Facebook plans to announce Friday that it will no longer automatically give politicians a pass when they break the company’s hate speech rules.
Since 2016, when users report posts made my elected officials as hate speech, Facebook exempts the political speech from the rules if they deem it newsworthy versus its threat to cause harm.
Now Facebook will throw out the first part of the test and will no longer consider newsworthiness as a factor.
Facebook doesn’t plan to end the newsworthiness exception entirely. In the cases where an exception is made, the company will now disclose it publicly, the person said — after years of such decisions being closely held. And it will also become more transparent about its strikes system for people who violate its rules.
This comes on the heels of Florida passing legislation to levy fines against Facebook for censoring elected officials and candidates. Notably however, the legislation was focused only on the rights of elected officials, but not the citizens of Florida otherwise.
Florida Gov. Ron DeSantis signed the bill into law on May 24, slamming what he called the “censorship” of conservatives on social media websites such as Twitter and Facebook. The law, scheduled to take effect on July 1, imposes fines of up to $250,000 per day on social media companies that ban candidates for elected office.
When announcing this bill, State Representative Randy Fine touted that it would put pressure on social media companies to not censor them. It appears to have done the opposite.
Facebook and Twitter have filed suit against Florida, saying social media law violates First Amendment.
The lawsuit asks for preliminary and permanent injunctions preventing Florida from enforcing the law.
Florida’s law “infringes on the rights to freedom of speech, equal protection, and due process protected by the First and Fourteenth Amendments to the US Constitution,” exceeds the state’s authority under the Constitution’s Commerce Clause, and is preempted by Section 230 of the Communications Decency Act, the lawsuit said. The law infringes the First Amendment “by compelling [websites] to host—and punishing them for taking virtually any action to remove or make less prominent—even highly objectionable or illegal content, no matter how much that content may conflict with their terms or policies,” the complaint said.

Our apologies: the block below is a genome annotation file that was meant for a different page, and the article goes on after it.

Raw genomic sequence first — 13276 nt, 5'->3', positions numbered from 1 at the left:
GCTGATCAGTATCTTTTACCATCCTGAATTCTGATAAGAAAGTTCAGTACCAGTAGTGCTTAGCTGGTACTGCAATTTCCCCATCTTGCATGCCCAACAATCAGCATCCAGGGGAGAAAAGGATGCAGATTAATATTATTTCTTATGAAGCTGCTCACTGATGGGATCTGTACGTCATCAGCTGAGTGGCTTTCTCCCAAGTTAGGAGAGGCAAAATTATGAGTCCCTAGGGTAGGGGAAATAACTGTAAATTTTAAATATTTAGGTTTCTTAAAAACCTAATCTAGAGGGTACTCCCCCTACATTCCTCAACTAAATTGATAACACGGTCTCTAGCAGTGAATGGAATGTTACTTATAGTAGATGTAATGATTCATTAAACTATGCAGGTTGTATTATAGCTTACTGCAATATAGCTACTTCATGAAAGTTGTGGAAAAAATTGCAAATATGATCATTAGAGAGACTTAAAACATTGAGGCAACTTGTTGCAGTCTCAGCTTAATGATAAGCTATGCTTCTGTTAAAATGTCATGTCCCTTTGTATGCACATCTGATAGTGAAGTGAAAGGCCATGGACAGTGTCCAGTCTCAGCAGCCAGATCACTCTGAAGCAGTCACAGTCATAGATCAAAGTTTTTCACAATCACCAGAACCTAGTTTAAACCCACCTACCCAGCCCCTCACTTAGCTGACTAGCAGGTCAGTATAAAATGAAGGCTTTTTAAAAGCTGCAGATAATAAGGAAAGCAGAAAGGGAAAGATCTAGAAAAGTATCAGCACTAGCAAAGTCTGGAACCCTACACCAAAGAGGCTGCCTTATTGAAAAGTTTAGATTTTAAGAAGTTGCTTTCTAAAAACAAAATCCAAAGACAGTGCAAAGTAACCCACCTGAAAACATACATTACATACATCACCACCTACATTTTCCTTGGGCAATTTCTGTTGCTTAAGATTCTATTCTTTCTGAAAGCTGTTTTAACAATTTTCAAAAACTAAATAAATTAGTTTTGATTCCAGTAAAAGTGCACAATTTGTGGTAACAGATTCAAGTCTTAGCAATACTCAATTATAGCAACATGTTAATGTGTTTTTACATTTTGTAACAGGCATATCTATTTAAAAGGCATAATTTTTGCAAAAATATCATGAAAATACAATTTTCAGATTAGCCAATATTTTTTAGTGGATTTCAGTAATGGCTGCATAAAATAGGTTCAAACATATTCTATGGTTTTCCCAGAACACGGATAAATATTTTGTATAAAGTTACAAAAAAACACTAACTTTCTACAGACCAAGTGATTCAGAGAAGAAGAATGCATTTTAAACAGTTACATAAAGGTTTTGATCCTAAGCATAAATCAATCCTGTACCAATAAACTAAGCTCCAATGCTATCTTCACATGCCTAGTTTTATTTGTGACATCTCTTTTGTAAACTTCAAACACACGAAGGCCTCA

The suit continued:
These unprecedented restrictions are a blatant attack on a wide range of content-moderation choices that these private companies have to make on a daily basis to protect their services, users, advertisers, and the public at large from a variety of harmful, offensive, or unlawful material: pornography, terrorist incitement, false propaganda created and spread by hostile foreign governments, calls for genocide or race-based violence, disinformation regarding COVID-19 vaccines, fraudulent schemes, egregious violations of personal privacy, counterfeit goods and other violations of intellectual property rights, bullying and harassment, conspiracy theories denying the Holocaust or 9/11, and dangerous computer viruses. Meanwhile, the Act prohibits only these disfavored companies from deciding how to arrange or prioritize content—core editorial functions protected by the First Amendment—based on its relevance and interest to their users. And the Act goes so far as to bar those companies from adding their own commentary to certain content that they host on their privately owned services—even labeling such commentary as “censorship” and subjecting the services to liability simply for “post[ing] an addendum to any content or material posted by a user.”
Fine himself has recently come under fire for publishing hate speech on his official Facebook page, but has enjoyed the Facebook exemption as a politician up to this point.
Local citizens have started a petition to recall him from office as a result of his attacks.
Those who violate the policy are often put in “Facebook jail” essentially disabling their ability to post for a certain amount of time, or could result in the complete removal of their account for repeated violations.